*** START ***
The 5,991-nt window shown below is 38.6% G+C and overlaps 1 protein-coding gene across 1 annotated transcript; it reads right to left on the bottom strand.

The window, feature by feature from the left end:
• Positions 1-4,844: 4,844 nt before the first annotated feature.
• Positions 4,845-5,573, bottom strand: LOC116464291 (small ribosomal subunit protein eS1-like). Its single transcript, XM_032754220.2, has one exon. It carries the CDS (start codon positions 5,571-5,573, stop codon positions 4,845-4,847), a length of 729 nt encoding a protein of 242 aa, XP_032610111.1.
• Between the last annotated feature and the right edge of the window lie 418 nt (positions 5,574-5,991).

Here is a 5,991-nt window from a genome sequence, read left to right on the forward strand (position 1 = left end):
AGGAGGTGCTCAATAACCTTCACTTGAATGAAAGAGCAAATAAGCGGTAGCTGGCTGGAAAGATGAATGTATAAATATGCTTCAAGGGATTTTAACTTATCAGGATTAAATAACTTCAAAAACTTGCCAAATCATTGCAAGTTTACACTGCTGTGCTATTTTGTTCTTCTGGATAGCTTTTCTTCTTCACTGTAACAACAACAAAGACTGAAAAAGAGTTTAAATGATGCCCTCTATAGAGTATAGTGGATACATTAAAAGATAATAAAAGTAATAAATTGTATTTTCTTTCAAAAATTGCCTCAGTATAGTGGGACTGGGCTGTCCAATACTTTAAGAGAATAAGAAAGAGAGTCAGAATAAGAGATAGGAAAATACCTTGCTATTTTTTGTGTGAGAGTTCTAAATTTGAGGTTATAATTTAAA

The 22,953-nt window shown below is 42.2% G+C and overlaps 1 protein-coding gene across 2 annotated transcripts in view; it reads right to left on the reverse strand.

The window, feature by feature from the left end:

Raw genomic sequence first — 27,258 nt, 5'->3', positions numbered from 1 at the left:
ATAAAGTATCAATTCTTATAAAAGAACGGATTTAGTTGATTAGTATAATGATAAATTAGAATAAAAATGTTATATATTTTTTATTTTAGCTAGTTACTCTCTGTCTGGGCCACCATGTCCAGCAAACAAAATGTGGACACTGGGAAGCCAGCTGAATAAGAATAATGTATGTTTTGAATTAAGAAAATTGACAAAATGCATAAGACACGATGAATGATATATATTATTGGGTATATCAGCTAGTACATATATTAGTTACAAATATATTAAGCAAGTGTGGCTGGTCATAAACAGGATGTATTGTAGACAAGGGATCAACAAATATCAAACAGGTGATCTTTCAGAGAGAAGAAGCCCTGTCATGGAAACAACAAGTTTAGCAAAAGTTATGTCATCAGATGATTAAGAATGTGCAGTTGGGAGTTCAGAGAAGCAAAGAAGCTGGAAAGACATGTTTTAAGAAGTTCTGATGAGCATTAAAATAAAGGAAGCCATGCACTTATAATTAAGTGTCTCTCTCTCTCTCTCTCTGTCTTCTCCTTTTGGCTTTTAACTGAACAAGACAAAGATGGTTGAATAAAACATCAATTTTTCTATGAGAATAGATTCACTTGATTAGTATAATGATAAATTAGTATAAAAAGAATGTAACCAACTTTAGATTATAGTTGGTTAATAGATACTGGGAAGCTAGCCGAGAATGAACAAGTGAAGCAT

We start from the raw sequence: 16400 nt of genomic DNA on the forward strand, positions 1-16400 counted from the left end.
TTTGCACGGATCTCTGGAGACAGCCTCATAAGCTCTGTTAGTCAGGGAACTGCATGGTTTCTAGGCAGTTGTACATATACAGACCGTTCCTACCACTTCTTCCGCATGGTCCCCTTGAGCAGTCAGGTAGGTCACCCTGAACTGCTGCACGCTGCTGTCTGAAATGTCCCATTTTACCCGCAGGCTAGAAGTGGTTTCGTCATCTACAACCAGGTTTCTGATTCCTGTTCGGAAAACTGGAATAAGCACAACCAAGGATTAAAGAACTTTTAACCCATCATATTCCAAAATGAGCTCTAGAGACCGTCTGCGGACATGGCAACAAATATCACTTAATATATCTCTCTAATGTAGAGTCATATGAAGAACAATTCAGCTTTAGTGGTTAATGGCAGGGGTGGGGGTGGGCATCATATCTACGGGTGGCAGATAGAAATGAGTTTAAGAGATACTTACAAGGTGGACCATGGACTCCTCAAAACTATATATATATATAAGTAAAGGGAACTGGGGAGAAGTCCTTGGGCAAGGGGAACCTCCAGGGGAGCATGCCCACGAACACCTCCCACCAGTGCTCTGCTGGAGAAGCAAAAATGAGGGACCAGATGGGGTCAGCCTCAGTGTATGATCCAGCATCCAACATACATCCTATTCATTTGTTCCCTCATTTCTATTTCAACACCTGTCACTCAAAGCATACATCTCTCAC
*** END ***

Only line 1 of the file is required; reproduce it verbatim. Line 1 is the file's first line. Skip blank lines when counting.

The 5,991-nt window shown below is 38.6% G+C and overlaps 1 protein-coding gene across 1 annotated transcript; it reads right to left on the bottom strand.